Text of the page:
Ernesto Pepito was raised by his mother, Patricia, in the heart of San Francisco’s Mission District, along with an older sister, an older brother and a younger brother. Today, he oversees youth leadership programs for the Golden Gate National Parks Conservancy, the nonprofit organization dedicated to protecting the Bay Area’s National Parks and making sure they are accessible to all people. Ernesto was appointed to his current position after he launched and managed an award-winning program at the Crissy Field Center called Inspiring Young Emerging Leaders (I-YEL).
I think the beautiful thing about the parks and Crissy Field is that they allow people to decide for themselves how they want to use these amazing public resources we have in San Francisco. It’s the whole idea of the National Parks that everyone’s invited, even those who haven’t traditionally been invited. Many times, those who are not visiting these parks are the young people and communities who could really benefit from them.
There’s a stereotype that caring about the environment and nature is for white people or that only white people go camping or hiking or care about parks. Part of what I do in my work is to shatter that perception among young people and help them understand that the parks are for everyone, and that caring about your environment is the same as caring about your community.
When Ernesto was in middle school, a representative of the San Francisco Conservation Corps (SFCC) visited his class to talk about the program. Established in 1983, SFCC provides young people from low-income families with opportunities to learn life and work skills while enhancing and protecting the city’s natural resources and parks.
I wasn't involved in clubs or sports. But any chance I could get, whether it was during the summer or after school, I was outdoors with friends playing football and other games. And, for whatever reason, I grabbed the SFCC application and filled it out and they gave me the job. I guess I wanted my mom to have less to worry about. Getting a job felt like it was something that would help the family. I was making $20 a week. It seems like nothing now, but then it seemed huge.
It was a really amazing program. They worked with probably 60 or 80 middle school students to do community service on Saturdays and everyone got a small check at the end of it. I ended up doing that my whole eighth grade year. We were picking up trash and recyclables at Twin Peaks. And then we’d go to Golden Gate Park and do restoration projects. Through the program, I was getting to feel a bigger sense of what San Francisco is and a bigger sense of where I was living. It expanded my world.
When Ernesto started high school, he became a leader in the program and was tasked with supervising other students. Before long, he believed he had found his calling in life. After graduating from high school, he took a full-time job with the San Francisco Conservation Corps thanks to funding from Americorps, the federal government’s program to promote community service.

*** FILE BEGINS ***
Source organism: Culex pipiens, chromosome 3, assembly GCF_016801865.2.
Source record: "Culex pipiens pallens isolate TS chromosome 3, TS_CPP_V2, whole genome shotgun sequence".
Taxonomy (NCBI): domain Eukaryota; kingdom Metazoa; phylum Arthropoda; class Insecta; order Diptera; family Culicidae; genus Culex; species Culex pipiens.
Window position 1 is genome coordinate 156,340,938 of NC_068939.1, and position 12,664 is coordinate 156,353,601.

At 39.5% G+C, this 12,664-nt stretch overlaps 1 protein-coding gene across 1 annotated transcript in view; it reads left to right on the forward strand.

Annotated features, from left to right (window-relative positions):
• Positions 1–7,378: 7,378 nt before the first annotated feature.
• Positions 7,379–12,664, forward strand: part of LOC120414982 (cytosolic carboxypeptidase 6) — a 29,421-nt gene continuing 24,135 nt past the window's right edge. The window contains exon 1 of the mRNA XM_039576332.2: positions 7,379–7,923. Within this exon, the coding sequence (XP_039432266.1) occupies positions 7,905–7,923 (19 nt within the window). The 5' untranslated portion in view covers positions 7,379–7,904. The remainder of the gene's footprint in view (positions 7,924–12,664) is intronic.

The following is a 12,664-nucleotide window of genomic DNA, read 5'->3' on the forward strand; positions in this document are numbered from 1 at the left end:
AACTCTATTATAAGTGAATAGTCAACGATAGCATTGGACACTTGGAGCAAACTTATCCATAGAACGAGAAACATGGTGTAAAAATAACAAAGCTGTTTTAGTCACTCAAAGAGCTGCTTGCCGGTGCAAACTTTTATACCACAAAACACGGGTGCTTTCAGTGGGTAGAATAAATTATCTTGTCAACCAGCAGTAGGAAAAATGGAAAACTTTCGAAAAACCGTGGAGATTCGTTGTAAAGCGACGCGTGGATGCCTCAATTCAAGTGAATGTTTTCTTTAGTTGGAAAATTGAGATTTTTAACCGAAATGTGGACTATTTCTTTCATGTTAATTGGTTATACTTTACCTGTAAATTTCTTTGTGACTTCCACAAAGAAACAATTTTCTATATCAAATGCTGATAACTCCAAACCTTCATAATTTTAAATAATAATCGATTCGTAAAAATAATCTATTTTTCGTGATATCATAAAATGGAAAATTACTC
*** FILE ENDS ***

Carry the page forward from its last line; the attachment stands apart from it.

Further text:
It was those four years in high school that convinced me I knew what I wanted to do. I wanted to have an impact on young people. I felt like I was achieving something positive. I felt like I was getting really good at leading young people at community service projects and leading workshops.
During my senior year in high school, I already had a plan to apply to AmeriCorps so I could work there full-time. They had the middle school students wear yellow hats, and the high school students had green hats. And the adult leaders had blue hats like hardhats. I already knew I needed to have a blue hat. I knew I wanted to be a crew leader. And I wanted that to be my full-time job.
So for two years I led middle school and high school programs for them as the a crew leader. As someone who came straight out of high school, I felt like an expert when I was doing this work because I had been raised through these programs. I could make these connections. It was an amazing feeling. As hard as my college graduate co-workers tried, the other leaders couldn’t make connections to these kids like I could.
Ernesto was recruited to work at Crissy Field in 2001 by a former supervisor at SFCC, Michele Gee (she is now Chief of Interpretation with Golden Gate National Parks). Crissy Field celebrated its grand reopening that year after a $34.5 million restoration campaign made possible by lead grants from the Evelyn and Walter Haas, Jr. Fund and Colleen and Robert Haas. As part of the reopening, the Golden Gate National Parks Conservancy created the Crissy Field Center, which offers a range of educational and outreach programs for people from all over the Bay Area. One of the signature initiatives of the Center is Inspiring Young Emerging Leaders (I-YEL), which was created to engage young people in furthering the mission of the park.